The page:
Wal-Mart has had only four chief executive officers in its 51 years. Here, a look at their time at the top.
Sam Walton, 1962-1988 Sam Walton opened the firstWal-Mart in Rogers, Ark., in 1962, and took the company public eight years later, logging annual sales of $1 billion by 1980.
Walton’s competitive zeal and “aw shucks” demeanor helped him build a discount giant that fought off unions, “borrowed” ideas from competitors and severely pressured main street retailers.
David Glass, 1988-2000 David Glass stepped into the shoes of Wal-Mart’s famous founder, launched the Supercenter format and took the company’s low-cost vision to Mexico and beyond. Sales tallied $1 billiona week by 1993 and more than$100 billion annually by 1997.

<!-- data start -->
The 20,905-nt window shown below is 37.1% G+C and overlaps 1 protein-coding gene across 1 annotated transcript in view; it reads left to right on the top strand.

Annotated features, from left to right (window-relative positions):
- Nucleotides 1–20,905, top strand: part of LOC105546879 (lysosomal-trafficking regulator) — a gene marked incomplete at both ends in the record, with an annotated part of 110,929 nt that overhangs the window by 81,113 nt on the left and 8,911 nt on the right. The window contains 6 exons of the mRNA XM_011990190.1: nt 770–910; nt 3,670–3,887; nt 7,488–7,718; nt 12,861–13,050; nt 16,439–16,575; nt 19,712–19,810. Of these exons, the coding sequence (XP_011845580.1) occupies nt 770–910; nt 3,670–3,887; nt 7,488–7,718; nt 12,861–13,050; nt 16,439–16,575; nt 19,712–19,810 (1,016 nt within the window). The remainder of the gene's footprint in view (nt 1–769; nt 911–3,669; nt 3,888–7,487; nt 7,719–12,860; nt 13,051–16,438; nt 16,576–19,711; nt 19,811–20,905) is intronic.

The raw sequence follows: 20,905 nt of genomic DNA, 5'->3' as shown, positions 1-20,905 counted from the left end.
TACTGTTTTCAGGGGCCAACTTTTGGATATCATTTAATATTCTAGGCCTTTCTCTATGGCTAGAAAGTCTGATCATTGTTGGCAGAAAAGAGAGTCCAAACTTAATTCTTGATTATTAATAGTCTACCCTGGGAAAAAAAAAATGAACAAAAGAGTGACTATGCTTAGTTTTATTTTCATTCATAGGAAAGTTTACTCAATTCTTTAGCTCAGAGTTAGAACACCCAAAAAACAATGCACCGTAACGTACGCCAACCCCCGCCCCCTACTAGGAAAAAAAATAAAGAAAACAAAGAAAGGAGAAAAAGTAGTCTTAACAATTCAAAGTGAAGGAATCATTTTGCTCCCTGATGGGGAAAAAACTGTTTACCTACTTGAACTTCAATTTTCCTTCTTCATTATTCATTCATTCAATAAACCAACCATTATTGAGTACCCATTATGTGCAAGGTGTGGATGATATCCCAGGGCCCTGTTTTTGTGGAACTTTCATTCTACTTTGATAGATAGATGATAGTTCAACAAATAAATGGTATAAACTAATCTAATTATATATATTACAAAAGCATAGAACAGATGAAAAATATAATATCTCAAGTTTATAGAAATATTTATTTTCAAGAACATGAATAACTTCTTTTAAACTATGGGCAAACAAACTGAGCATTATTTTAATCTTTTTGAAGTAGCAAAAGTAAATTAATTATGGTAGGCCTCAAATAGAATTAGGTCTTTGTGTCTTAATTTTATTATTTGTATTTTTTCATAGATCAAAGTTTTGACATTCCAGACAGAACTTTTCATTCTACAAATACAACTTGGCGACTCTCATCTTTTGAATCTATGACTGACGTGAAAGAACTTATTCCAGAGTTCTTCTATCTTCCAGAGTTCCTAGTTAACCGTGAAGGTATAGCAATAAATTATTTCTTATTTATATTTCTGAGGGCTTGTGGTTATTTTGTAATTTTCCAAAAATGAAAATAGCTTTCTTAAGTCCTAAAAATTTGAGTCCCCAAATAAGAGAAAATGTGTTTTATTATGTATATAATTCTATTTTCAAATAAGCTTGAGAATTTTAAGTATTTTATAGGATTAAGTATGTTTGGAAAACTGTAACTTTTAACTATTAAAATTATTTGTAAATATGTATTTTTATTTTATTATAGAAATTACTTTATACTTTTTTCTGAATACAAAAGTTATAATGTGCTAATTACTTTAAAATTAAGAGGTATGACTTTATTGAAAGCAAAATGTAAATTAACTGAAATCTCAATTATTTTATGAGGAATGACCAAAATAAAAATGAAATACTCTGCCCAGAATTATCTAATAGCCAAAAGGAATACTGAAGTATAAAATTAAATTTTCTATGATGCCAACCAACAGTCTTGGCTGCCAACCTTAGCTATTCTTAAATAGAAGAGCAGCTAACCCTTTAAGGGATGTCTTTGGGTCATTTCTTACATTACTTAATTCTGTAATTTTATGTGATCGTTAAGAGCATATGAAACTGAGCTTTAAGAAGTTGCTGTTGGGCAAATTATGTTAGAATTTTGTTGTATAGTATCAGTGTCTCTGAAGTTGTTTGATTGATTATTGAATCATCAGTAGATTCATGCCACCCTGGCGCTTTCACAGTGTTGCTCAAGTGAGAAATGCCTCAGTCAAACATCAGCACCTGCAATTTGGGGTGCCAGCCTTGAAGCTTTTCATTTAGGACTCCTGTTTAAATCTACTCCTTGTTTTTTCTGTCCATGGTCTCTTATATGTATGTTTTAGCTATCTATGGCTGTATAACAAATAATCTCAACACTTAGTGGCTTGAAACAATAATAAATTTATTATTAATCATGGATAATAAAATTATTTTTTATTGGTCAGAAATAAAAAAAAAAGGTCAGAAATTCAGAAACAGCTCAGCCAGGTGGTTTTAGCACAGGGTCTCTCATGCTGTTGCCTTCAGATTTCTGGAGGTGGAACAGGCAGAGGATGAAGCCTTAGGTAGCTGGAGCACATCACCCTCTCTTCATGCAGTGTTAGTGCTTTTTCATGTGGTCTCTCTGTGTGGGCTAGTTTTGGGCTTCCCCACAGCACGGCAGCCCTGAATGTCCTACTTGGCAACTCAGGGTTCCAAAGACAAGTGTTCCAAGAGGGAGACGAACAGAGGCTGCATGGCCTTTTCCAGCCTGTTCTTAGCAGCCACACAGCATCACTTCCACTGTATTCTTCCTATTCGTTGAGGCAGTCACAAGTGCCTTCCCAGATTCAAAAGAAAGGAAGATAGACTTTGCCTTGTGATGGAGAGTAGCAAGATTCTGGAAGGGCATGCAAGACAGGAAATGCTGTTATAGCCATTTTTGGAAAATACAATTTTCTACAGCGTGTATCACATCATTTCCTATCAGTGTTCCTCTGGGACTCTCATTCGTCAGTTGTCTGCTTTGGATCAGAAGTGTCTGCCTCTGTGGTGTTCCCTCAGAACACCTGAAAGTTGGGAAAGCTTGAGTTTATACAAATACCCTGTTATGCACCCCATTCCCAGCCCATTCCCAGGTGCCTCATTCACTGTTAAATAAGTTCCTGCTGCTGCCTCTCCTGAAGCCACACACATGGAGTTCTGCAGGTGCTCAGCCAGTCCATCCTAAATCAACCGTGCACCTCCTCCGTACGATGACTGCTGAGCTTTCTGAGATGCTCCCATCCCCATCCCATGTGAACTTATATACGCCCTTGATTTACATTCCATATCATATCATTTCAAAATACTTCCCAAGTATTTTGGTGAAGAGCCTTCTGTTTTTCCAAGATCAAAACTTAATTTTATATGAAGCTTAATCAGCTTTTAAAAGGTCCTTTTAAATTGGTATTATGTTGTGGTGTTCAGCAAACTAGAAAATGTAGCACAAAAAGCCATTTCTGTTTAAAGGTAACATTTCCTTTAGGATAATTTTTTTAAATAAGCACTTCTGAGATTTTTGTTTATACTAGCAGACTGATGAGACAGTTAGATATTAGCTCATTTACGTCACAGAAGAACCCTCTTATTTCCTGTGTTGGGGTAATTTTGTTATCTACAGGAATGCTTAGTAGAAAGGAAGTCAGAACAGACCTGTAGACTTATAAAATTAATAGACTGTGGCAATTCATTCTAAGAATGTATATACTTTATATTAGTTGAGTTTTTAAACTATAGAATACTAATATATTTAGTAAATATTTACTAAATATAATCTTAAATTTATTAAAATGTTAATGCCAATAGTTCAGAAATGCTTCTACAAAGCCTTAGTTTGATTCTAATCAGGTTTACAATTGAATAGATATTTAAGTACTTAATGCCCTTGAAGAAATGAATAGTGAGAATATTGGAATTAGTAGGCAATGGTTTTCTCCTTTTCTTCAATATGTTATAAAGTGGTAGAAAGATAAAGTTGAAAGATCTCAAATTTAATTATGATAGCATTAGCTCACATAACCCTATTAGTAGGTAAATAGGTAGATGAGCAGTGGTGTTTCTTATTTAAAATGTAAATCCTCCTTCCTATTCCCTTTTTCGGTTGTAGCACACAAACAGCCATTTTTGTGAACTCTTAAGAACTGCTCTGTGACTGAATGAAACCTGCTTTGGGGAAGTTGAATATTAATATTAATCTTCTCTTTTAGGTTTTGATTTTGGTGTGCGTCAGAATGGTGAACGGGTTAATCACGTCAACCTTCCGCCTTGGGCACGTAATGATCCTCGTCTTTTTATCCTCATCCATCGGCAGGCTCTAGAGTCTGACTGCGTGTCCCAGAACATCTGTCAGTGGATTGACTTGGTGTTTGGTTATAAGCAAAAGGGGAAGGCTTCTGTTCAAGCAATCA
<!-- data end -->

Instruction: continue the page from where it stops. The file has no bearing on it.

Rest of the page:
Glass oversaw a period of huge expansion for Wal-Mart and stepped out on a high note, but missed the growing discontent with the company including concerns about how workers were treated.
H. Lee Scott, 2000-2009 H. Lee Scott helped bring the retailer into the digital age with walmart.com, was at the helm when the company reached the top of the Fortune 500, oversaw a major push for environmental sustainability and drove annual sales to more than $400 billion.
Scott’s tenure included some serious image rehab, a rare failure abroad, in Germany, and an unsuccessful turn toward more fashionable apparel.
Mike Duke, 2009-2014 Mike Duke expanded Wal-Mart to India and South Africa, supported programs for sustainable agriculture and U.S.-produced goods and established @walmartlabs, a hub for developing social, mobile and global platforms. Analysts expect sales in his final year to hit $478 billion.